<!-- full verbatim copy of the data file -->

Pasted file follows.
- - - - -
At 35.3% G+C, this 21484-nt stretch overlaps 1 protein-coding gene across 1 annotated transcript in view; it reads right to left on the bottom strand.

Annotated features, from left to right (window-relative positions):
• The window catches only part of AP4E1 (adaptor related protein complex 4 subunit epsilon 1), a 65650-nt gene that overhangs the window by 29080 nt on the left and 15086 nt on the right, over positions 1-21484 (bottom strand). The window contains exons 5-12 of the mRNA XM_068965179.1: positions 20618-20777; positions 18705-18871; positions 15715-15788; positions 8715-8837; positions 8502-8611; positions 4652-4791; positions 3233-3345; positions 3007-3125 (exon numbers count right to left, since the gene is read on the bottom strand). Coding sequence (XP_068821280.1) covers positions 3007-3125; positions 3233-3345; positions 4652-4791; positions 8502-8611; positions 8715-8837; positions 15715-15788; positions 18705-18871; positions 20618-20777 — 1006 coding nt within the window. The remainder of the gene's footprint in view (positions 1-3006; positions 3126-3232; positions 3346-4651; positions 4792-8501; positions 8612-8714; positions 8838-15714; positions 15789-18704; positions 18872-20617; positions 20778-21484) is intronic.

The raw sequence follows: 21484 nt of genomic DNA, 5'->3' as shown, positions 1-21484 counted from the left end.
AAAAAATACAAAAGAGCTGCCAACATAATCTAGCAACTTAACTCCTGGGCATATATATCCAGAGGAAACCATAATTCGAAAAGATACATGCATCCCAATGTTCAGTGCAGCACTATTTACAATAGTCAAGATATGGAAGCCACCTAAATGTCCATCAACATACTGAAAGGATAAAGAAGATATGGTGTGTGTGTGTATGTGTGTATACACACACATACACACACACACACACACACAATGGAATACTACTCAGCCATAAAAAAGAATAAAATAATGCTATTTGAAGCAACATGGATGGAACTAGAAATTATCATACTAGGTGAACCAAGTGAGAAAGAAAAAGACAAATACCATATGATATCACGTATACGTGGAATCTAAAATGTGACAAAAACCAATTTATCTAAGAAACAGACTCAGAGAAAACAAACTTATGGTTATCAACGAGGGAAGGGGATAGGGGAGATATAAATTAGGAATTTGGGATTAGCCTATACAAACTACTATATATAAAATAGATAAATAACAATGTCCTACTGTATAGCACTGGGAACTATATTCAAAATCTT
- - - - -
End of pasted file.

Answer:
At 35.3% G+C, this 21484-nt stretch overlaps 1 protein-coding gene across 1 annotated transcript in view; it reads right to left on the bottom strand.

Annotated features, from left to right (window-relative positions):
• The window catches only part of AP4E1 (adaptor related protein complex 4 subunit epsilon 1), a 65650-nt gene that overhangs the window by 29080 nt on the left and 15086 nt on the right, over positions 1-21484 (bottom strand). The window contains exons 5-12 of the mRNA XM_068965179.1: positions 20618-20777; positions 18705-18871; positions 15715-15788; positions 8715-8837; positions 8502-8611; positions 4652-4791; positions 3233-3345; positions 3007-3125 (exon numbers count right to left, since the gene is read on the bottom strand). Coding sequence (XP_068821280.1) covers positions 3007-3125; positions 3233-3345; positions 4652-4791; positions 8502-8611; positions 8715-8837; positions 15715-15788; positions 18705-18871; positions 20618-20777 — 1006 coding nt within the window. The remainder of the gene's footprint in view (positions 1-3006; positions 3126-3232; positions 3346-4651; positions 4792-8501; positions 8612-8714; positions 8838-15714; positions 15789-18704; positions 18872-20617; positions 20778-21484) is intronic.

The raw sequence follows: 21484 nt of genomic DNA, 5'->3' as shown, positions 1-21484 counted from the left end.
AAAAAATACAAAAGAGCTGCCAACATAATCTAGCAACTTAACTCCTGGGCATATATATCCAGAGGAAACCATAATTCGAAAAGATACATGCATCCCAATGTTCAGTGCAGCACTATTTACAATAGTCAAGATATGGAAGCCACCTAAATGTCCATCAACATACTGAAAGGATAAAGAAGATATGGTGTGTGTGTGTATGTGTGTATACACACACATACACACACACACACACACACAATGGAATACTACTCAGCCATAAAAAAGAATAAAATAATGCTATTTGAAGCAACATGGATGGAACTAGAAATTATCATACTAGGTGAACCAAGTGAGAAAGAAAAAGACAAATACCATATGATATCACGTATACGTGGAATCTAAAATGTGACAAAAACCAATTTATCTAAGAAACAGACTCAGAGAAAACAAACTTATGGTTATCAACGAGGGAAGGGGATAGGGGAGATATAAATTAGGAATTTGGGATTAGCCTATACAAACTACTATATATAAAATAGATAAATAACAATGTCCTACTGTATAGCACTGGGAACTATATTCAAAATCTT